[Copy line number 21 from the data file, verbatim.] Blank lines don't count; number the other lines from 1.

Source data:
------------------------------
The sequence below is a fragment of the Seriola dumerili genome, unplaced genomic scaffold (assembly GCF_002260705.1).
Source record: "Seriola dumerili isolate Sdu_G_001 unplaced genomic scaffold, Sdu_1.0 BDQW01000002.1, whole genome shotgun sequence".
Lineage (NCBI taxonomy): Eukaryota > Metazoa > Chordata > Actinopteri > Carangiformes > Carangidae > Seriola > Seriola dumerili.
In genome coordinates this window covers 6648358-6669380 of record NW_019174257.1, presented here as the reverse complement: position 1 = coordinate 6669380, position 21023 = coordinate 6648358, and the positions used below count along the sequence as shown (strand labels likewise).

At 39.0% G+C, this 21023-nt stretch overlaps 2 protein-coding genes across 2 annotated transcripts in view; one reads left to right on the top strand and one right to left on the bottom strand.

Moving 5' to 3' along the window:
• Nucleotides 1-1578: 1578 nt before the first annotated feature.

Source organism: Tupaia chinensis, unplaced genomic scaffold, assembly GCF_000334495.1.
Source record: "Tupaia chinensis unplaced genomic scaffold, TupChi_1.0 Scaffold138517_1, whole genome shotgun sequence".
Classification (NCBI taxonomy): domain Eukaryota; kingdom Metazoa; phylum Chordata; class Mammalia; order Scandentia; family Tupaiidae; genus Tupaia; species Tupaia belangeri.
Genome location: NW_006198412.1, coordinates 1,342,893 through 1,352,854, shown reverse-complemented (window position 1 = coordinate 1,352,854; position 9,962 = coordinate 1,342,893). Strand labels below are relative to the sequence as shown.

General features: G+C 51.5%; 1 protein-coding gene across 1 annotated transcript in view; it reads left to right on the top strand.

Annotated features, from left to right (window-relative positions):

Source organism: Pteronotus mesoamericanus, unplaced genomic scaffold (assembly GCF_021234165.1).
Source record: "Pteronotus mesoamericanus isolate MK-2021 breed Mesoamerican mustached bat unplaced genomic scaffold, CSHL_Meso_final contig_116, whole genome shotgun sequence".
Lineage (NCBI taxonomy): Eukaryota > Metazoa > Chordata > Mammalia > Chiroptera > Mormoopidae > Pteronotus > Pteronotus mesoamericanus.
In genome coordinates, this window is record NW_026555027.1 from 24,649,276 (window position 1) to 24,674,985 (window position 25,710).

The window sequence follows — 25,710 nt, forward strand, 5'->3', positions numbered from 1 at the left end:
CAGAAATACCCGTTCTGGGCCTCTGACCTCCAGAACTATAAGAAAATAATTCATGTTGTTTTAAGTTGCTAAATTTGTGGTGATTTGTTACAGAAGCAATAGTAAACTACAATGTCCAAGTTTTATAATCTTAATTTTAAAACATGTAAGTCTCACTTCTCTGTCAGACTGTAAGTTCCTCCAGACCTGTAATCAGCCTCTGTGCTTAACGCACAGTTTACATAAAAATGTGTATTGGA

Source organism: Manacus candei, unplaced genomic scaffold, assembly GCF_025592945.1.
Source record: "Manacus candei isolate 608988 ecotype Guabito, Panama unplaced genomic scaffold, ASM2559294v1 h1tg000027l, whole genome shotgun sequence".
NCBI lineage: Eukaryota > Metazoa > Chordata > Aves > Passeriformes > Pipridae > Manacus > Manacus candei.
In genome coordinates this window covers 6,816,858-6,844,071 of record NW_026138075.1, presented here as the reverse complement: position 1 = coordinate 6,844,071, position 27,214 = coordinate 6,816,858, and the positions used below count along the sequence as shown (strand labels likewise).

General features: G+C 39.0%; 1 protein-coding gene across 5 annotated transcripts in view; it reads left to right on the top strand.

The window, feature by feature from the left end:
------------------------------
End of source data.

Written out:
Source record: "Manacus candei isolate 608988 ecotype Guabito, Panama unplaced genomic scaffold, ASM2559294v1 h1tg000027l, whole genome shotgun sequence".